Article 5 Equality and non-discrimination – recognising that all persons are equal before and under the law and are entitled without any discrimination to the equal protection and equal benefit of the law.

Article 17 Protecting the integrity of the person – recognising that every person with disabilities has a right to respect for his or her physical and mental integrity on an equal basis with others.

Article 4 General obligations – to ensure and promote the full realisation of all human rights and fundamental freedoms for all persons with disabilities without discrimination of any kind on the basis of disability.

Article 16 Freedom from exploitation, violence and abuse – through legislative, administrative, social, educational and other measures to protect persons with disabilities, both within and outside the home, from all forms of exploitation, violence and abuse, including their gender-based aspects.

Article 7 Children with disabilities – to ensure the full enjoyment by children with disabilities of all human rights and fundamental freedoms on an equal basis with other children.

Article 6 Women with disabilities – recognising that women and girls with disabilities are subject to multiple discrimination, and the need for measures to ensure the full and equal enjoyment by them of all human rights and fundamental freedoms.

Article 25 Health – recognising that persons with disabilities have the right to the enjoyment of the highest attainable standard of health without discrimination on the basis of disability.


Conclusion

This paper has sought to articulate WWDA’s position on the issue of the forced sterilisation of minors, particularly in the context of the Standing Committee of Attorneys-General (SCAG) work on the development of uniform legislation to authorize procedures for the sterilisation of children with an intellectual disability. This paper has raised a number of key issues that WWDA asserts must be thoroughly considered in this debate, including: the application of human rights principles; pre-emptive assumptions; definitions, terminology and language; the consideration of procedures and their consequences; and, compliance with international human rights treaties.

This paper argues that people with an intellectual disability have the same human rights as people without intellectual disabilities, and that the creation of legislation which enables authorisation of the sterilisation of children with intellectual disabilities, is in itself, a patent infringement of the human rights of those it seeks to protect.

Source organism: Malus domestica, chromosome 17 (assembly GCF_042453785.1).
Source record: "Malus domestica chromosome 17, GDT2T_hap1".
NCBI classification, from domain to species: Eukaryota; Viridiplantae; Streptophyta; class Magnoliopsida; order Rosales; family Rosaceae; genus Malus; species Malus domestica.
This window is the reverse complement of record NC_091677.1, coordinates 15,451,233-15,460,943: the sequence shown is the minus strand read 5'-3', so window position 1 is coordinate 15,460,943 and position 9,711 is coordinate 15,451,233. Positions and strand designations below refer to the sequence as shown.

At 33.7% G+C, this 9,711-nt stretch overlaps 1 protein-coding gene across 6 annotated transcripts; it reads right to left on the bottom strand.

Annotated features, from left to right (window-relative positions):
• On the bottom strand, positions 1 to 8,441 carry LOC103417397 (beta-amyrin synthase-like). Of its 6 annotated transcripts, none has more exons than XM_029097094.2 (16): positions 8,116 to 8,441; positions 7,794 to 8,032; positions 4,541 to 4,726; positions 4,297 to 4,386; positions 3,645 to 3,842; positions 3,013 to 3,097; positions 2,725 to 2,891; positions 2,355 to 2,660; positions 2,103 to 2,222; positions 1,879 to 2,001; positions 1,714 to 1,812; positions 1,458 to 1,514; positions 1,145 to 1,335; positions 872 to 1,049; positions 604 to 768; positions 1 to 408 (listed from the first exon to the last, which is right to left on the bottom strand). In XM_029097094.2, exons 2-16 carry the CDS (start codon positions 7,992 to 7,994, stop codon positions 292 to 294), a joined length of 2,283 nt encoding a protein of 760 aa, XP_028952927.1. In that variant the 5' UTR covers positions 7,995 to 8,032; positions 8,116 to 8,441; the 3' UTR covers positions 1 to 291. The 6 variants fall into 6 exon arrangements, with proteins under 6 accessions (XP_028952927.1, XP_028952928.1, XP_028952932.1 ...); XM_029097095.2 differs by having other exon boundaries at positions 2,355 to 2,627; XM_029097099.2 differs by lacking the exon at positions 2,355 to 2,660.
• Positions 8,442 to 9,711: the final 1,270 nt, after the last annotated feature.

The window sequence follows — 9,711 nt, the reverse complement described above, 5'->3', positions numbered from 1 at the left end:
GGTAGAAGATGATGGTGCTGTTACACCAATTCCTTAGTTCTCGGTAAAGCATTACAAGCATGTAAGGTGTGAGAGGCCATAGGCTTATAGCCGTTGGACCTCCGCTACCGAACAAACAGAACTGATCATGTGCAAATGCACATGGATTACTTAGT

In meeting its stated aim of ‘protecting the human rights of minors with a decision-making disability’ the Standing Committee of Attorneys-General (SCAG) is obliged to develop universal legislation which prohibits sterilisation of children (regardless of disability) except in those circumstances where there is a serious threat to health or life, and refrain from enacting legislation that raises concerns of compatibility with the objects and purposes of a number of international human rights treaties to which Australia is a signatory.


References

Brady, S. (1998) The Sterilisation of Children with Intellectual Disabilities – Defective Law, Unlawful Activity and the Need for a Service Oriented Approach. Australian Journal of Social Issues, Vol. 33, No. 2, pp. 155-177.

Brady, S. (2001) Sterilisation of Girls and Women with Intellectual Disabilities: Past & Present Justifications. Violence Against Women, Vol. 7, No. 4, pp. 432-461.

Dowse, L. & Frohmader, C. (2001) Moving Forward: Sterilisation and Reproductive Health of Women and Girls with Disabilities. Published by Women With Disabilities Australia (WWDA), Tasmania, Australia.

Intellectual Disability Rights Service (IRDS) (2006) Submission from Intellectual Disability Rights Service (‘IDRS’) on the Draft Model Bill to regulate the sterilisation of children with an intellectual disability. IRDS, Redfern, NSW. Available at: http://www.wwda.org.au/sterirds06.htm

O’Neill, N. (1996) Sterilisation Of Children With Intellectual Disabilities. Australian Journal of Human Rights, Vol.8. Available at: http://www.austlii.edu.au/au/journals/AJHR/1996/8.html